These days I doubt very many people make their gaming choices based on simply perusing the stacks of available titles and making choices on box art and descriptions on the back. A lot of my choices were made in such a way and in the early to mid 90's there was no better place to do this than the MASSIVE gaming section of Toys R Us.
I would go to Toys R Us well into my 20's without a clue as to what I was there to buy. I had no plan on genre let alone what specific title I was there to buy. You need to keep in mind that the internet was still in its infancy at that point in time and streaming video clips wasn't going to happen either. Even if you had the internet, it was going to take you ages to find any information on any specific game as we were all still reading magazines back at that point and the magazines for the most part couldn't be depended on because the popular ones were most likely paid by game makers to say nice things about particular titles even if what they were saying wasn't necessarily true. This is still true today as well as I have noted many times in there being a massive disparity between "professional reviews" and "user reviews" for many games, most notibly anything that is made by Square-Enix and especially Final Fantasy.
Myself and my gaming nerd friends would often spend hours in this part of the store, reviewing each of the game slips and making our choice based on the game photos, box art, and descriptions. Some of the bigger titles would have display units where you could try out the games as well but obviously this wouldn't apply to titles like RPG's, which were usually my favorites.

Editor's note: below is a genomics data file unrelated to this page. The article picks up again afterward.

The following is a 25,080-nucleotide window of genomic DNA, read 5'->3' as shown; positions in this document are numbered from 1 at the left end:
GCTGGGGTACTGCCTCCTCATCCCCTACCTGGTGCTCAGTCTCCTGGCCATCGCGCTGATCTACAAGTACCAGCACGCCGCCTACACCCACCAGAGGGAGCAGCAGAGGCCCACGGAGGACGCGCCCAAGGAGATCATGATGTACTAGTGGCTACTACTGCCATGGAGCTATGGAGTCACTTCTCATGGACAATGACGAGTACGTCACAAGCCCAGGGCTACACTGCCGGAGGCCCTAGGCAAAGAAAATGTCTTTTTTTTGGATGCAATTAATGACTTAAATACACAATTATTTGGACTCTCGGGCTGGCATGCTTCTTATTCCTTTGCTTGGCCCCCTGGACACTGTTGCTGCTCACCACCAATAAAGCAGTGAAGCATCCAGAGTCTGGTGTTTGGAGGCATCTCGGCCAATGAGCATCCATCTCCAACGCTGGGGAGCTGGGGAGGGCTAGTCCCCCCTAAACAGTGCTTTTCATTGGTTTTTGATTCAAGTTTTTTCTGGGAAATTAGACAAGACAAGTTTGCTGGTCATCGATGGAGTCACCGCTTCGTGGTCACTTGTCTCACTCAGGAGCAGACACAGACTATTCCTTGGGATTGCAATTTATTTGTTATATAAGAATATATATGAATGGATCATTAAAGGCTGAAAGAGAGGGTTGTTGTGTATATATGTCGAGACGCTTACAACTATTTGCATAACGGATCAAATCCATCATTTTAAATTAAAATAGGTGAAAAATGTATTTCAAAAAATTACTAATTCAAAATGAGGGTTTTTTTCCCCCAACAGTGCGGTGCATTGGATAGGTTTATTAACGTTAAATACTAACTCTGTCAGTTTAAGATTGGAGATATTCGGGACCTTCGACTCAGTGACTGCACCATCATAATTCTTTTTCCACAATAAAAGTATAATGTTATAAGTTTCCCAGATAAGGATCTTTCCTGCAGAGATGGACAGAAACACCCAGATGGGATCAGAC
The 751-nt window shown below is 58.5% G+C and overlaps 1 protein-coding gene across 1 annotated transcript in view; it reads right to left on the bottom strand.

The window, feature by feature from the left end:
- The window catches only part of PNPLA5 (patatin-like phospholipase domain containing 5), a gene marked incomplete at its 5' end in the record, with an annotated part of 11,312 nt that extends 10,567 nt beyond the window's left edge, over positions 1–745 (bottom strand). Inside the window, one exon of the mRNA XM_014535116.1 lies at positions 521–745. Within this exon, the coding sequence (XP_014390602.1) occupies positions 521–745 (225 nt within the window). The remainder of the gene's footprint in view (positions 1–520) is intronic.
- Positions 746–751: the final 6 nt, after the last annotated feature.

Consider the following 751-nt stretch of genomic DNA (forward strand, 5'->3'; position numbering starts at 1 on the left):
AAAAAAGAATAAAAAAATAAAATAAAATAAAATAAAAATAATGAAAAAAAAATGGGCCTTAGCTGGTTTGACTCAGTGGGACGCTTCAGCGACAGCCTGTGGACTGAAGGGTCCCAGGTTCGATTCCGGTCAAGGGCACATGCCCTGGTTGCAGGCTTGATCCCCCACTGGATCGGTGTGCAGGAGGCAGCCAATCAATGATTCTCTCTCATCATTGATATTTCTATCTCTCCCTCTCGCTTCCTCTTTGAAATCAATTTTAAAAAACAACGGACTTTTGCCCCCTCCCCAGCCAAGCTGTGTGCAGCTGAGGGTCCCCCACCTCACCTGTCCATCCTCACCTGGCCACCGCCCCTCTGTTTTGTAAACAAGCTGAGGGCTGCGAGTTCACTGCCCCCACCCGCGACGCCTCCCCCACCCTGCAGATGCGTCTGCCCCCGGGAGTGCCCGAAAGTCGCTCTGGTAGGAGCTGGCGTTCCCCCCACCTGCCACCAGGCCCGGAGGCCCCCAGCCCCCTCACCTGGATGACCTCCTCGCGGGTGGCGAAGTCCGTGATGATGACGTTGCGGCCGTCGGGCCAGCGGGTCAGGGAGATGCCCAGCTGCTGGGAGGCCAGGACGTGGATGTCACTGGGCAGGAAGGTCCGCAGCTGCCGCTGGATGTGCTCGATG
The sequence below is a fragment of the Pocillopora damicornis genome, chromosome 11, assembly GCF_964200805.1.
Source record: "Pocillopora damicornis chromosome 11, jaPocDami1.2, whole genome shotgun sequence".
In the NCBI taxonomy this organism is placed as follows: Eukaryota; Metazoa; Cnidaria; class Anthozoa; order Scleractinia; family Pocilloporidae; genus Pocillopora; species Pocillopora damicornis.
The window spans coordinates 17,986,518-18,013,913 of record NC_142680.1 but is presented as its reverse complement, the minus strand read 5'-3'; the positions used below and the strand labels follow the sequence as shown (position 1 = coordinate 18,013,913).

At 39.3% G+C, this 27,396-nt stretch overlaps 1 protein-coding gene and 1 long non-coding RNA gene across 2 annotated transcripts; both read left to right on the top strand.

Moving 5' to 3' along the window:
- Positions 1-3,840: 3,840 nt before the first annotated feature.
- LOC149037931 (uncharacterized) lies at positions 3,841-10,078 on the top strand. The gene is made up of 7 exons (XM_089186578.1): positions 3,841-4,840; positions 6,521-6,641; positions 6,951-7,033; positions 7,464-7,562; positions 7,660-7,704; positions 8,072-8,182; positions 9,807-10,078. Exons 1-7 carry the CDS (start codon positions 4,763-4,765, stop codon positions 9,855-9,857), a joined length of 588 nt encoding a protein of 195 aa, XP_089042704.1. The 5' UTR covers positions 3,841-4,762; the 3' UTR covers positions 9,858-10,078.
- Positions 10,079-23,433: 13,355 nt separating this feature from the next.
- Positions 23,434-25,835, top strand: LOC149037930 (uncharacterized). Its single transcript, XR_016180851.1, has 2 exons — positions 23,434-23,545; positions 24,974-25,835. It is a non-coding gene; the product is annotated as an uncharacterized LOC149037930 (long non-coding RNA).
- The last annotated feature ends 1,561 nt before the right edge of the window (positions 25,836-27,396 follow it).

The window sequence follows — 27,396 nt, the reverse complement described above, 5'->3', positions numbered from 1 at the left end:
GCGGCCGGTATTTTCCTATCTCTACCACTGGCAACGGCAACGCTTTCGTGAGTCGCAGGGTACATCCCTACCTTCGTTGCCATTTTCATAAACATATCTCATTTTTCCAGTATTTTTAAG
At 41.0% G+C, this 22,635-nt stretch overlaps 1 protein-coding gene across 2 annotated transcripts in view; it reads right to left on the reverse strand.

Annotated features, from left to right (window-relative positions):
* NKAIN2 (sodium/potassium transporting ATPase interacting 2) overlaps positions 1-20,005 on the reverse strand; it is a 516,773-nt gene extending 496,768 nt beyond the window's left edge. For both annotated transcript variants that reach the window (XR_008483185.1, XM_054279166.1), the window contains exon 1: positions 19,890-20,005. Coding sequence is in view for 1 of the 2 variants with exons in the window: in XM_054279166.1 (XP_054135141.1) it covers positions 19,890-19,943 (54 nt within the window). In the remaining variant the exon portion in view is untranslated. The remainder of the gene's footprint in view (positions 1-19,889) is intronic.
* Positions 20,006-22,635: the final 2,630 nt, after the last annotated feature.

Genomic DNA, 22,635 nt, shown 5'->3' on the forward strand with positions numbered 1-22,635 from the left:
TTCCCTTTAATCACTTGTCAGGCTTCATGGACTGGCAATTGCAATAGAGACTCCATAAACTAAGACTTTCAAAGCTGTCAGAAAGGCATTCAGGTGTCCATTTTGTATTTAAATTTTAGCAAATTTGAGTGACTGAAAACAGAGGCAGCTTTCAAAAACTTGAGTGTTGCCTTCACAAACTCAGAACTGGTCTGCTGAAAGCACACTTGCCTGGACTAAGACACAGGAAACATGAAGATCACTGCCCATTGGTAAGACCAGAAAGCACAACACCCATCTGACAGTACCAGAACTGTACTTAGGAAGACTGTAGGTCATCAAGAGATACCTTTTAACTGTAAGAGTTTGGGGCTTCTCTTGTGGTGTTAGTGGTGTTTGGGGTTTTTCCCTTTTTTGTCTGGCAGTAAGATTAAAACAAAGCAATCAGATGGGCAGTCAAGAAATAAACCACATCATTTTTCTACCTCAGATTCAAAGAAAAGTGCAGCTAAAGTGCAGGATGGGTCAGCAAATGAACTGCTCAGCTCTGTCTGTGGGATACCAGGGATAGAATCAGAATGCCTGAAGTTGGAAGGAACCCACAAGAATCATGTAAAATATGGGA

I'm not gonna say that all my choices were good ones because the marketing teams were often capable of convincing you to buy a game by using some devious tactics such as only including cutscene photos and not really including much of the actual gameplay photos. I ended up with some real stinkers and if you look at the prices for the games above and do a little math you will see that games were actually far more expensive than they are now. $60 in 1992 would be nearly $120 today according to official inflation records and all the games pictured above were Sega Genesis games.
Because at that time I was working piddlly jobs most likely for minimum wage, this was a very important decision because I didn't have rich parents that were going to shell out money for me - I had to earn my own.
I was too young to remember it but Toys R Us had used this strategy for many years as you can see in the above photo where basically everything is Atari. They didn't really have much in the way of competition in the early 80's.
It was a great time to be alive in gaming because the industry was very different than it is today. These days I only have 1 game box in my house for my PS4 despite owning around 60 games. It is also very easy for us to see tons of game footage before making a decision on which game to buy.
It was an exciting and somewhat nerve-wracking experience because it could also go terribly wrong for you. Since at that time I was probably making something like $5-$7 an hour making a poor decision meant that I was going to have to wash a LOT more dishes before I was going to be able to get another one!
Did you experience this time? If so, I'd love to hear about it in the comments!